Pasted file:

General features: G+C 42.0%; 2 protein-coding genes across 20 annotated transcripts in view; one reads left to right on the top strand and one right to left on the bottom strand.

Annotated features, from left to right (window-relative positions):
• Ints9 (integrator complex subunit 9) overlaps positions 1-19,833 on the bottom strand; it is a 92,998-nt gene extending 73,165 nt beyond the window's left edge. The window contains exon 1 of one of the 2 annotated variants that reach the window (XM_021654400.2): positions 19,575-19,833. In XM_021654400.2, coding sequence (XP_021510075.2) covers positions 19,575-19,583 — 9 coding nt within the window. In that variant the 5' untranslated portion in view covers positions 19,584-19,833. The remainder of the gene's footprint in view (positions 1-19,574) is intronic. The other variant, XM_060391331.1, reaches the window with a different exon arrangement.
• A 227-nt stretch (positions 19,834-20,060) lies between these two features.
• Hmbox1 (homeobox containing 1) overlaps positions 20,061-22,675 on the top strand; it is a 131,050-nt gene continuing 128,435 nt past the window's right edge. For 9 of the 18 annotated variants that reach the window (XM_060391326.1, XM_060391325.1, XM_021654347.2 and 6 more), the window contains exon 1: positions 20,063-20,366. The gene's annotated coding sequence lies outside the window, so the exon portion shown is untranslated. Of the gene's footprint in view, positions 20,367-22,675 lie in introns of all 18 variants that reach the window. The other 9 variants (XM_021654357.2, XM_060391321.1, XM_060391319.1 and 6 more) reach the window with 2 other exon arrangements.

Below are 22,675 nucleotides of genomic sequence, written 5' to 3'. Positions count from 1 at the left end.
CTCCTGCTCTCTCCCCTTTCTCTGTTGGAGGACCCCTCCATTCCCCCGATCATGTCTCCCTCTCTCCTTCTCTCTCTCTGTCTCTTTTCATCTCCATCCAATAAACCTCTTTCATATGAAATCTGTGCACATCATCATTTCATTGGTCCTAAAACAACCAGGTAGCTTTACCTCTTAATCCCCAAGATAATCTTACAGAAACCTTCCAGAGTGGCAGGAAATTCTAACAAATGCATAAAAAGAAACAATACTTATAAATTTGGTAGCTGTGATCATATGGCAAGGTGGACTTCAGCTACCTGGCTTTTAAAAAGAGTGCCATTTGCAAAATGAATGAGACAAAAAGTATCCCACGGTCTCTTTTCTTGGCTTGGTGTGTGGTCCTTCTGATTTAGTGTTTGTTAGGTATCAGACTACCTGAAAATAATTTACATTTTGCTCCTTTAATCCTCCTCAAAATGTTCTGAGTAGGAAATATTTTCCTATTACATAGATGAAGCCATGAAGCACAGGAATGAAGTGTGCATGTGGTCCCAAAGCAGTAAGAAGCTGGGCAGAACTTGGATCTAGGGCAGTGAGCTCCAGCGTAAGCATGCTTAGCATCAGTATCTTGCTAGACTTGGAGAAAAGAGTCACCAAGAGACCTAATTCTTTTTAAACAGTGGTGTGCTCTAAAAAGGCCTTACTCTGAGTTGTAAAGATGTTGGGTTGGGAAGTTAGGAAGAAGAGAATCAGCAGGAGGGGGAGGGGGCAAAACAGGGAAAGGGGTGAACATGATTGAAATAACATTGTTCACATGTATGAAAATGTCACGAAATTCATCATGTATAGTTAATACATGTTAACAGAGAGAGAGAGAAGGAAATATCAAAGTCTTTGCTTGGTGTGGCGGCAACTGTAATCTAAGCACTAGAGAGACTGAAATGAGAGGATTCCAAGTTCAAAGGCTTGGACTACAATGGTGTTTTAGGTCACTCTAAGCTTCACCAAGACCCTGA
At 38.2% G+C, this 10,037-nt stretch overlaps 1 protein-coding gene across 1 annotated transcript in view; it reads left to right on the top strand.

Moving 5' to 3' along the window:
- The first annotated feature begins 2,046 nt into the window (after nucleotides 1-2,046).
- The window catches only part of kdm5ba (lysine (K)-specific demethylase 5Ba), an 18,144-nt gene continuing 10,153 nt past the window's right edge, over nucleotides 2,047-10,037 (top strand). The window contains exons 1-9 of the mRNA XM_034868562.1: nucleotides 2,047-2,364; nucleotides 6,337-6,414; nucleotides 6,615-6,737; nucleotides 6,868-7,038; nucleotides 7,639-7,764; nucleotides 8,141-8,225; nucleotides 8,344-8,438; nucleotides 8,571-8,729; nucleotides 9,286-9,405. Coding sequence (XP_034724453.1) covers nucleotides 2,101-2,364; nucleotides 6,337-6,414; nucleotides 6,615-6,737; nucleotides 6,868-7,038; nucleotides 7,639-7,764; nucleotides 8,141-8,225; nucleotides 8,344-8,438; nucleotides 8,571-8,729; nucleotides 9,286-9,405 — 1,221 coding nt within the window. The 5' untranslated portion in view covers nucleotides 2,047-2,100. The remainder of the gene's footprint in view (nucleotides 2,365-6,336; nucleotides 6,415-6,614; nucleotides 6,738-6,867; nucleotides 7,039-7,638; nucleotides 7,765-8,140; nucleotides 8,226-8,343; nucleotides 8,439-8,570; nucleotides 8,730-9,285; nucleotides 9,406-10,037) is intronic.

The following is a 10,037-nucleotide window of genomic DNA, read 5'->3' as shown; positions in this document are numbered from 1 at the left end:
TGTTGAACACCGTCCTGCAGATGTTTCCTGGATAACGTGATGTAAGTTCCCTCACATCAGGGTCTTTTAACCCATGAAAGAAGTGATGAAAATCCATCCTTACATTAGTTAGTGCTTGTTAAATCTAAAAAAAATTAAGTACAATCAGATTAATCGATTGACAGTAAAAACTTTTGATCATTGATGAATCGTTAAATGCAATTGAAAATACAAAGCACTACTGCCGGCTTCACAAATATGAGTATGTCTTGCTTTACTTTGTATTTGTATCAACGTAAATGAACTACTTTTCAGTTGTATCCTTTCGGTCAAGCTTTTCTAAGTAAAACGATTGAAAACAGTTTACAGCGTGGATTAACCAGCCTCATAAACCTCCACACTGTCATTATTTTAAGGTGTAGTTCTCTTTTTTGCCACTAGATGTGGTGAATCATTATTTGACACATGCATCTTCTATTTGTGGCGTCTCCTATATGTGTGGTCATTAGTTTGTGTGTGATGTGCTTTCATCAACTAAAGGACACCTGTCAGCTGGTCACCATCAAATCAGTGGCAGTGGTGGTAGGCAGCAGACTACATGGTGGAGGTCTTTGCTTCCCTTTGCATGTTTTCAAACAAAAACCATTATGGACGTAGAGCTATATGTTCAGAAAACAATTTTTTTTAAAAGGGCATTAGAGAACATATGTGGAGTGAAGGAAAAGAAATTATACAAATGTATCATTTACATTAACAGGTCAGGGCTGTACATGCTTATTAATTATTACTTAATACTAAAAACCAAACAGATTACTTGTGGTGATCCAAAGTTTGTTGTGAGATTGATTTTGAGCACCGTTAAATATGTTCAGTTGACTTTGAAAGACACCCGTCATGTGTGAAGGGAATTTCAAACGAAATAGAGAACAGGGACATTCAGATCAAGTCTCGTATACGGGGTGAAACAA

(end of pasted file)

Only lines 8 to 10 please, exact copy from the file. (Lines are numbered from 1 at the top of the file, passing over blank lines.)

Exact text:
At 38.2% G+C, this 10,037-nt stretch overlaps 1 protein-coding gene across 1 annotated transcript in view; it reads left to right on the top strand.

Moving 5' to 3' along the window:
- The first annotated feature begins 2,046 nt into the window (after nucleotides 1-2,046).